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Old 05-19-2019, 07:35 PM   #1
jnvolvo
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Default Question about carb'ing a FI 140

FI system is acting up. Was planning on swapping to carbs. Was pondering potential issues with the rest of the fuel system? Will the pump and stuff from the FI system push fuel properly? I know the two have different pump setups, tanks, etc.

Just trying to get this on the road. Thanks.
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Old 05-19-2019, 07:47 PM   #2
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No.
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Old 05-19-2019, 08:05 PM   #3
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Which fuel injection, D-jet with electric injectors or K-jet(CIS) with mechanical injectors?

And what is the problem problems?
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Old 05-19-2019, 08:49 PM   #4
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K-Jet.
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Old 05-20-2019, 12:40 AM   #5
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You appear to be new here, so I have to ask about your automotive repair skill level?

I like to keep them fuel injected as they run better, but that can get expensive depending on what's wrong. And to properly diagnose K-jet, it's critical to have a proper fuel pressure gauge to check the system pressures.

Bottom line is, it can be fixed and it could be something simple like dirty injectors or it could be something more expensive.

As previously mentioned, you shouldn't try to use a high pressure fuel pump with a carb(s).

Low pressure electric fuel pumps are available or you could bolt on a mechanical fuel pump.

Have you decided on a carb(s)?
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Old 05-20-2019, 09:24 AM   #6
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I have heard you can just use the intank pump and eliminate the high pressure pump, and an adjustable fuel pressure regulator to drop it to carb pressures. Should be no problem adapting an FI tank and sender to carbs. You are basically eliminating the high pressure pump and the return line should be blocked. Going the other way is the hard one. The FI cars need extra connectors for the fuel return and provisions for the intank pump that the factory carb cars do not have because it is unnecessary.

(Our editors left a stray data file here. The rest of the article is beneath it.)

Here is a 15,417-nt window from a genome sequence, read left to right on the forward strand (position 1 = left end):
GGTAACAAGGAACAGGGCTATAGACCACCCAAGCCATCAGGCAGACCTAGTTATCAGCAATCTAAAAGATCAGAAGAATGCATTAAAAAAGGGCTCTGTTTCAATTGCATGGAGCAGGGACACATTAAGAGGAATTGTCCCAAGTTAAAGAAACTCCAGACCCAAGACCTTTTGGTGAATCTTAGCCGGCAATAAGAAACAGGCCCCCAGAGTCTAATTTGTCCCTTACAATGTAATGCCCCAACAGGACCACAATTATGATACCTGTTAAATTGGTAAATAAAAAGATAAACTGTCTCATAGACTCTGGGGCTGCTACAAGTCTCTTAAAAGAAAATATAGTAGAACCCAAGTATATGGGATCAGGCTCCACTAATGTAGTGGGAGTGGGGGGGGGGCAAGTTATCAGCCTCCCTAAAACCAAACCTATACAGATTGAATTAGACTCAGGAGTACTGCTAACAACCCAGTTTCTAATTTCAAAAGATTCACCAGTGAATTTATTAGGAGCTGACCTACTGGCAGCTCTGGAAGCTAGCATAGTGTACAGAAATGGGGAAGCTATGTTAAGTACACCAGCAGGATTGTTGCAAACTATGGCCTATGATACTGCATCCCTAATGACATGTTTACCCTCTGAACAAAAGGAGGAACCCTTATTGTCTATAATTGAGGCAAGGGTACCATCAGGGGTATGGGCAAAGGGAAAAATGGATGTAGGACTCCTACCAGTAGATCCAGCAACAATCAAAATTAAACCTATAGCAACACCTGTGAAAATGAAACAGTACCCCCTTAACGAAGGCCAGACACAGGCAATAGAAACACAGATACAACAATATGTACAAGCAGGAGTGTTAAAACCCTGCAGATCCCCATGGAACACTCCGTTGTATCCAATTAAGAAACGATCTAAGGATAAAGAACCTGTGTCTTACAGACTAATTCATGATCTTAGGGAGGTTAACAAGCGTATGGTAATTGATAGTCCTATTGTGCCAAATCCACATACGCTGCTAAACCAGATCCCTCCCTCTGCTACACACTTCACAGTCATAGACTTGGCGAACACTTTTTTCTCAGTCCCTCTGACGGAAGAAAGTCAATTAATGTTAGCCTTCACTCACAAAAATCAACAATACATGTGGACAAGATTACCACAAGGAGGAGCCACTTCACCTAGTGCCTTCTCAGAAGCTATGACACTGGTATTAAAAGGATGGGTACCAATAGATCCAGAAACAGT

That being said, Double check every vacuum line. Many issues with these old cars relate to vacuum lines. Check all of them and replace any questionable ones. It is cheap and easy. I would never change or rebuild any FI parts on any car until I am sure the vacuum system is operating properly. A cheap hand vacuum pump from amazon can make finding leaks a breeze.
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Old 05-20-2019, 09:35 AM   #7
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There is no in-tank pump on a D-Jet car, I'm not sure about a K-Jet, but I don't think there is. The main pump underneath the car just pulls the gas out of the tank on its own.

D-Jet is, in many ways, easier to work on that K-Jet. Since it is a more modern style system, just a bit simpler and using some iffy vintage parts (like the MAP sensor). It's easier to replace the old analog electronics with something modern like MS.

But K-Jet is a step back in terms of technology. More like the mechanical fuel injection systems of the 50's and 60's.
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Old 05-20-2019, 10:53 AM   #8
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Quote:
Originally Posted by JohnMc View Post
There is no in-tank pump on a D-Jet car, I'm not sure about a K-Jet, but I don't think there is. The main pump underneath the car just pulls the gas out of the tank on its own.

D-Jet is, in many ways, easier to work on that K-Jet. Since it is a more modern style system, just a bit simpler and using some iffy vintage parts (like the MAP sensor). It's easier to replace the old analog electronics with something modern like MS.

But K-Jet is a step back in terms of technology. More like the mechanical fuel injection systems of the 50's and 60's.

My k-jet turbo had an intank lift pump. I looked into all this stuff because it had been run on really bad gas with a bypassed fuel filter when I bought it and with new parts it would have been cheaper to get webers with manifold than k-jet parts. Fortunately I found a trashed turbo car to strip, and fixed my k-jet. Parts can be really pricey.
According to greenbook, pre77 cars sometimes came with lift pump and sometimes without. After 77 they all had a lift pump in the tank.